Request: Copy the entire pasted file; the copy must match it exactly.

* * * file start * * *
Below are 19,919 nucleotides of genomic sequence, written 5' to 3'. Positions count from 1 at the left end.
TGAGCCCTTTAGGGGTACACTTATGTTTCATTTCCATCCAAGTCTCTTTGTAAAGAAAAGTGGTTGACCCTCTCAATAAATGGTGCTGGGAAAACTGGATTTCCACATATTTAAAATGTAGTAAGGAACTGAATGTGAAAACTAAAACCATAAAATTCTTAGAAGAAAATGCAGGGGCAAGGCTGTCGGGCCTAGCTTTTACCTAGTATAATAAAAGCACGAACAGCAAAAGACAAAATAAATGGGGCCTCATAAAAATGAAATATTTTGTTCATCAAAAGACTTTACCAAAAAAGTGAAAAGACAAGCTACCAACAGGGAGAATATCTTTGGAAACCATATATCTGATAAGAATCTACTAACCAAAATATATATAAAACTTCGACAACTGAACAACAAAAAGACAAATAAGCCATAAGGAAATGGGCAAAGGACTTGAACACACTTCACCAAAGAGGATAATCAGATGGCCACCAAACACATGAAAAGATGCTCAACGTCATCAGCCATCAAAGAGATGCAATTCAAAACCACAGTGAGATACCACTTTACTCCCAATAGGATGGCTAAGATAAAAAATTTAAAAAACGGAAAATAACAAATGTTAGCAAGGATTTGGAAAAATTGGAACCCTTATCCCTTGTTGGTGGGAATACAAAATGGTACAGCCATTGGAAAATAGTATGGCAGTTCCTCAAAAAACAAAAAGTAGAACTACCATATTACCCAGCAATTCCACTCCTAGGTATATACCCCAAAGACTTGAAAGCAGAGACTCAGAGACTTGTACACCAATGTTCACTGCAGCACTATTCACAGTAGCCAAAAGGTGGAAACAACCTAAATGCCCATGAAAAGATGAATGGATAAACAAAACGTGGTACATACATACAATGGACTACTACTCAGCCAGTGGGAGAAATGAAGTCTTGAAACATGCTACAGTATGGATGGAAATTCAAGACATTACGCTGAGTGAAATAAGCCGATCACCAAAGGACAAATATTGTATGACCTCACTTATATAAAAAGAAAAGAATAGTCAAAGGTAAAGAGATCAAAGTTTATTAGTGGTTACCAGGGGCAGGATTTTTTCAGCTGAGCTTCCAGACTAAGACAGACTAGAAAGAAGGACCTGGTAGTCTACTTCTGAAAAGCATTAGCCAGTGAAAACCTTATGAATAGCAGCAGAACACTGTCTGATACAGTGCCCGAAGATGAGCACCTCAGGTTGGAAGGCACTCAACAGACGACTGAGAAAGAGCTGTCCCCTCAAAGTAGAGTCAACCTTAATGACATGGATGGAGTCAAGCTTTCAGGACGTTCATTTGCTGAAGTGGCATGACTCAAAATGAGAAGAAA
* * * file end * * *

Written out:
Below are 19,919 nucleotides of genomic sequence, written 5' to 3'. Positions count from 1 at the left end.
TGAGCCCTTTAGGGGTACACTTATGTTTCATTTCCATCCAAGTCTCTTTGTAAAGAAAAGTGGTTGACCCTCTCAATAAATGGTGCTGGGAAAACTGGATTTCCACATATTTAAAATGTAGTAAGGAACTGAATGTGAAAACTAAAACCATAAAATTCTTAGAAGAAAATGCAGGGGCAAGGCTGTCGGGCCTAGCTTTTACCTAGTATAATAAAAGCACGAACAGCAAAAGACAAAATAAATGGGGCCTCATAAAAATGAAATATTTTGTTCATCAAAAGACTTTACCAAAAAAGTGAAAAGACAAGCTACCAACAGGGAGAATATCTTTGGAAACCATATATCTGATAAGAATCTACTAACCAAAATATATATAAAACTTCGACAACTGAACAACAAAAAGACAAATAAGCCATAAGGAAATGGGCAAAGGACTTGAACACACTTCACCAAAGAGGATAATCAGATGGCCACCAAACACATGAAAAGATGCTCAACGTCATCAGCCATCAAAGAGATGCAATTCAAAACCACAGTGAGATACCACTTTACTCCCAATAGGATGGCTAAGATAAAAAATTTAAAAAACGGAAAATAACAAATGTTAGCAAGGATTTGGAAAAATTGGAACCCTTATCCCTTGTTGGTGGGAATACAAAATGGTACAGCCATTGGAAAATAGTATGGCAGTTCCTCAAAAAACAAAAAGTAGAACTACCATATTACCCAGCAATTCCACTCCTAGGTATATACCCCAAAGACTTGAAAGCAGAGACTCAGAGACTTGTACACCAATGTTCACTGCAGCACTATTCACAGTAGCCAAAAGGTGGAAACAACCTAAATGCCCATGAAAAGATGAATGGATAAACAAAACGTGGTACATACATACAATGGACTACTACTCAGCCAGTGGGAGAAATGAAGTCTTGAAACATGCTACAGTATGGATGGAAATTCAAGACATTACGCTGAGTGAAATAAGCCGATCACCAAAGGACAAATATTGTATGACCTCACTTATATAAAAAGAAAAGAATAGTCAAAGGTAAAGAGATCAAAGTTTATTAGTGGTTACCAGGGGCAGGATTTTTTCAGCTGAGCTTCCAGACTAAGACAGACTAGAAAGAAGGACCTGGTAGTCTACTTCTGAAAAGCATTAGCCAGTGAAAACCTTATGAATAGCAGCAGAACACTGTCTGATACAGTGCCCGAAGATGAGCACCTCAGGTTGGAAGGCACTCAACAGACGACTGAGAAAGAGCTGTCCCCTCAAAGTAGAGTCAACCTTAATGACATGGATGGAGTCAAGCTTTCAGGACGTTCATTTGCTGAAGTGGCATGACTCAAAATGAGAAGAAA